Former IPS officer said players or even officials connected to managers and agents could use coercion to help their “friends” bag lucrative deals.
During his four-month-long probe into the 2013 IPL corruption scandal, Supreme Court-appointed lead investigator B B Misra stumbled upon what he calls a “nexus” between agents who run player-management companies and senior cricketers who have stakes in such enterprises.
Misra believes that this business alliance made junior players vulnerable to being arm-twisted into signing up with such companies to manage their brand endorsements. He added that those resisting this pressure risked their place in the side and stressed that there was a need for the BCCI’s anti-corruption unit to probe this nexus.
Read | Probe bookie-player link, alert Supreme Court: Justice RM Lodha
“We did probe the financial dealings of certain players, those with some connection with private businessmen, and in that connection we spoke to a large number of people and my gut feeling is that the BCCI’s anti-corruption unit must look into this issue,” Misra told The Indian Express during an extensive interview.
Misra was also categorical that undeclared business interests between cricketers and agents amounts to corruption. “Like somebody will say I have nothing to do with that business but actually you find that he has a shareholding in that business. You are not disclosing your financial relations with somebody and that amounts to corruption. The manager is basically running a company and this senior player is a shareholder in that company.”
The former IPS officer said players or even officials connected to managers and agents could use coercion to help their “friends” bag lucrative deals by signing up upcoming cricket stars for endorsements and talent management.
“Dealings can be in the form of agreement with the players or players endorsing products. A senior player or somebody who is an official who can select the junior player…can arm-twist them (junior player) easily. I can arm-twist a junior player (by saying) ‘you select this particular manager or person for managing your clients or (business) affairs’…The player is a little scared that unless he obliges, he could face some difficulty in the team. Maybe he will not be selected. So these things do happen. I got this information from my sources. I investigated. There is something the BCCI should investigate. A lot more will come out about deals between players and managers,” Misra added.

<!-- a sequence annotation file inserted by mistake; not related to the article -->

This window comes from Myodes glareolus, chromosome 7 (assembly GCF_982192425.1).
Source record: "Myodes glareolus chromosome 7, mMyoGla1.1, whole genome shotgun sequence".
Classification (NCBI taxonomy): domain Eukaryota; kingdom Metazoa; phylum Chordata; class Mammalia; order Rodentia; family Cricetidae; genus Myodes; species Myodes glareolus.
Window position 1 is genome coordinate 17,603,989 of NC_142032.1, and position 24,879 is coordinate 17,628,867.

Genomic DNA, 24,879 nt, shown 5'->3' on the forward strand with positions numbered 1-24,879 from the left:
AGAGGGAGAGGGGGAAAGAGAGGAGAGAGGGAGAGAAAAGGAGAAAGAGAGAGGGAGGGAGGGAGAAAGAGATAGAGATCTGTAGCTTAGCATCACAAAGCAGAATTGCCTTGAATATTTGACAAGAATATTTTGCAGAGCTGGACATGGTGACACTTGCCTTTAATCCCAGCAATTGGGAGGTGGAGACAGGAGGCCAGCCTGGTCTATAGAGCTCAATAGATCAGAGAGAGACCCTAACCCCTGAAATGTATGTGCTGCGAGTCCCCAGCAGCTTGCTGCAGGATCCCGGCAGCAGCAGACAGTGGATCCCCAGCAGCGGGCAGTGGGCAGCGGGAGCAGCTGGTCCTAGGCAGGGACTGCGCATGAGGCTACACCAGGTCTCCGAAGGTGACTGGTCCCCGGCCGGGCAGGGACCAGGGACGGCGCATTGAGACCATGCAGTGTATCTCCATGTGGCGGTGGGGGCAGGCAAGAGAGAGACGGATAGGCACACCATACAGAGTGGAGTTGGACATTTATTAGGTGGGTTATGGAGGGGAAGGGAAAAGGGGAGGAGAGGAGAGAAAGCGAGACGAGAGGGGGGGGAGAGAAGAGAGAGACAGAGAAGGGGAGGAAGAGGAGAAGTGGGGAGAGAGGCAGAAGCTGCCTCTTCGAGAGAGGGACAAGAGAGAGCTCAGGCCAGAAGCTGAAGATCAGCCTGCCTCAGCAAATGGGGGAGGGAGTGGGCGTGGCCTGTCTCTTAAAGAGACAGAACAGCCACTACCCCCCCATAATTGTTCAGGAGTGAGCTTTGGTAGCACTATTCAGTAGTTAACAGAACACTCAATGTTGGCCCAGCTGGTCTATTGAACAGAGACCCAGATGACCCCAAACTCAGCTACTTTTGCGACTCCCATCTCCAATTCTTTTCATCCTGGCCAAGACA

When asked if this nexus could affect team selection, Misra said: “It can. People will try to influence team selection.”
During his probe, among other players’ representatives, Misra met Arun Pandey of Rhiti Sports that managed former India skipper MS Dhoni. Back in 2013, Dhoni had a stake in Rhiti Sports for about a month. At least three other Indian players Ravindra Jadeja, Suresh Raina and RP Singh were with Rhiti Sports at that time.
When contacted, Pandey said that “all clarifications had been given in the past” and that “it was a non-issue.” “As of today, Mahi (MS Dhoni) does not even have one share of Rhiti Sports. He is only a client of Rhiti Sports,” Pandey said.
In 2015, when Virat Kohli replaced Dhoni, similar “conflict-of-interest” questions cropped up. This time, the firm in question was Cornerstone, that was owned by Bunty Sajdeh.
READ | Top player was in touch with bookie but no time to probe: IPL investigator
In July 2015, The Indian Express had reported how Kohli launched a chain of fitness centres under the brand name Chisel and a clothing line, Wrogn, in collaboration with CSE Consulting, a sister concern of Cornerstone, the company that managed him along with other India regulars Ishant Sharma, Umesh Yadav, Rohit Sharma, Murali Vijay and Shikhar Dhawan.
When The Indian Express tried to reach Sajdeh today, he didn’t respond. But speaking to The Indian Express in July 2015, he had denied any conflict of interest.
“If Virat had ownership in the agency, it would have amounted to a conflict of interest. In this case, he has no ownership in the agency. Virat is a client of Cornerstone and if CSE has any business interests with Virat or Rohit or Shikhar, I don’t see a conflict of interest. CSE is a licensing company and we are doing licensing business with him. It is a legitimate business plus I am not getting into any cricket business with him or any BCCI-related business with Virat,” he had said.
Misra’s observations on the nexus find an echo in Justice R M Lodha, author of the roadmap on reforming cricket management. Speaking to The Indian Express, he said: “This is why in our report we have prescribed a format about the disclosures that are to be made. This (player-agent nexus) is again a big mess. This nexus can change the course of the game, can change the course of administration.”
He said that, undoubtedly, “money and the financial aspect that drives (the agents)” could influence aspects of the game.
The findings of Misra’s probe in 2014 — from mid-June to October 31— were submitted to the Supreme Court along with Justice Mukul Mudgal probe panel report. This resulted in Rajasthan Royals co-owner Raj Kundra and Chennai Super Kings official Gurunath Meiyappan getting banned for life for betting, but details relating to players have not been made public.